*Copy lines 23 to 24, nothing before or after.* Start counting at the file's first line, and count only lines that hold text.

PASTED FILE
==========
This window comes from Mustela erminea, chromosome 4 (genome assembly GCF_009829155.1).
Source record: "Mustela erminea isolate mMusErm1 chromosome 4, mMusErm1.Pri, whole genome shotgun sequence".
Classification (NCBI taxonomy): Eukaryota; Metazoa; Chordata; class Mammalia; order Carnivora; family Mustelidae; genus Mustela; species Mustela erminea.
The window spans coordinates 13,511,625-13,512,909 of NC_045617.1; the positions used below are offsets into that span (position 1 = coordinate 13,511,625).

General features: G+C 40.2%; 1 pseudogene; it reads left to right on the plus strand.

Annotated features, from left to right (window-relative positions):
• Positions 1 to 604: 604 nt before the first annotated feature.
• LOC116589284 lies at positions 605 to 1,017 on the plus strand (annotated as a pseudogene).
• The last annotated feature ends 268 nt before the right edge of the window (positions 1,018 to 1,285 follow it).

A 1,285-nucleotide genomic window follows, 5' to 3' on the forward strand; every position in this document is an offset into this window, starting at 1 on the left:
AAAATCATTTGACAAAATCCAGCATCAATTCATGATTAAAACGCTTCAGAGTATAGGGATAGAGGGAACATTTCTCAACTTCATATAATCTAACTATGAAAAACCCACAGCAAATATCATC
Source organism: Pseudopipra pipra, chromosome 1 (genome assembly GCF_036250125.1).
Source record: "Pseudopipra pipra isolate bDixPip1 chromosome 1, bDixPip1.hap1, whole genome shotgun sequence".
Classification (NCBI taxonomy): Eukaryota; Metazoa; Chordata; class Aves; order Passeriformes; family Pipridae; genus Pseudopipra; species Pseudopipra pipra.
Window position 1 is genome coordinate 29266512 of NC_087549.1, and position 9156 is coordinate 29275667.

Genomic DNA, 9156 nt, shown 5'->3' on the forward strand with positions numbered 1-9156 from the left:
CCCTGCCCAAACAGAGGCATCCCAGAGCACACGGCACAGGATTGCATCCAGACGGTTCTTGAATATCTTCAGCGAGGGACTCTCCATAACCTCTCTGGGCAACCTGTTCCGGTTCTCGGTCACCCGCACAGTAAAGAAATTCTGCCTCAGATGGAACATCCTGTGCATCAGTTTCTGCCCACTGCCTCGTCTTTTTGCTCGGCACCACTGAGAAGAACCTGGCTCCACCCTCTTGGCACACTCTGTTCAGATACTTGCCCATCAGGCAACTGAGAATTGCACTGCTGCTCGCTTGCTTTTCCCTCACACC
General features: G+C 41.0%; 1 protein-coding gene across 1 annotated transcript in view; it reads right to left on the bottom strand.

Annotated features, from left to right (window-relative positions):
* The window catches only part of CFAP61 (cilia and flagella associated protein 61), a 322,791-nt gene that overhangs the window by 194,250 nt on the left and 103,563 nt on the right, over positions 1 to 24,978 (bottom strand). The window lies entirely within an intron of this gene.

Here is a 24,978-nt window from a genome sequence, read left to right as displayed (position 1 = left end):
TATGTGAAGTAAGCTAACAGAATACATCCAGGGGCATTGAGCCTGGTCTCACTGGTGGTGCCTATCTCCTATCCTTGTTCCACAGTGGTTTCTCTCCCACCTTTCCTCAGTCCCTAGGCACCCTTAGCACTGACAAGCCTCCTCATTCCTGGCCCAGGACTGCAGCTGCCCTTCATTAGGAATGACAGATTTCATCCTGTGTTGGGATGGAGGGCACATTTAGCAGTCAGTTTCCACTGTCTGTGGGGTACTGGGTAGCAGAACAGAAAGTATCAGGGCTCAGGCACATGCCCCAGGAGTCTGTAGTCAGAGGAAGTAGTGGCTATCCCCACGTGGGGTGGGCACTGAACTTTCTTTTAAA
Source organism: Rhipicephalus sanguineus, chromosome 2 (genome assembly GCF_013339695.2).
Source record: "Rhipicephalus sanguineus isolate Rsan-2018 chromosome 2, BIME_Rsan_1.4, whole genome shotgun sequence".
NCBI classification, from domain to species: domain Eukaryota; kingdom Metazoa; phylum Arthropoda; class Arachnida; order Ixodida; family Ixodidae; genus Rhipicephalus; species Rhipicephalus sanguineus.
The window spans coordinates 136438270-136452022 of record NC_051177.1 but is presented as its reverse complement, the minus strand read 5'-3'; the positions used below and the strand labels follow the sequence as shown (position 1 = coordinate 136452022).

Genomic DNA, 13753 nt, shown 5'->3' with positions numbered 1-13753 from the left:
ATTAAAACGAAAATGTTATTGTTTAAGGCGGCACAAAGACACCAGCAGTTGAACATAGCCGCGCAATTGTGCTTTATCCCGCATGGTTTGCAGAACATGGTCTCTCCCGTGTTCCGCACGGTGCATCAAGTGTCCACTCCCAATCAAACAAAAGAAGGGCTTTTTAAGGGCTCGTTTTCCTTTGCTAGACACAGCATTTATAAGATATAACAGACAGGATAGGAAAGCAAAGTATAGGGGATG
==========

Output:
Source organism: Rhipicephalus sanguineus, chromosome 2 (genome assembly GCF_013339695.2).
Source record: "Rhipicephalus sanguineus isolate Rsan-2018 chromosome 2, BIME_Rsan_1.4, whole genome shotgun sequence".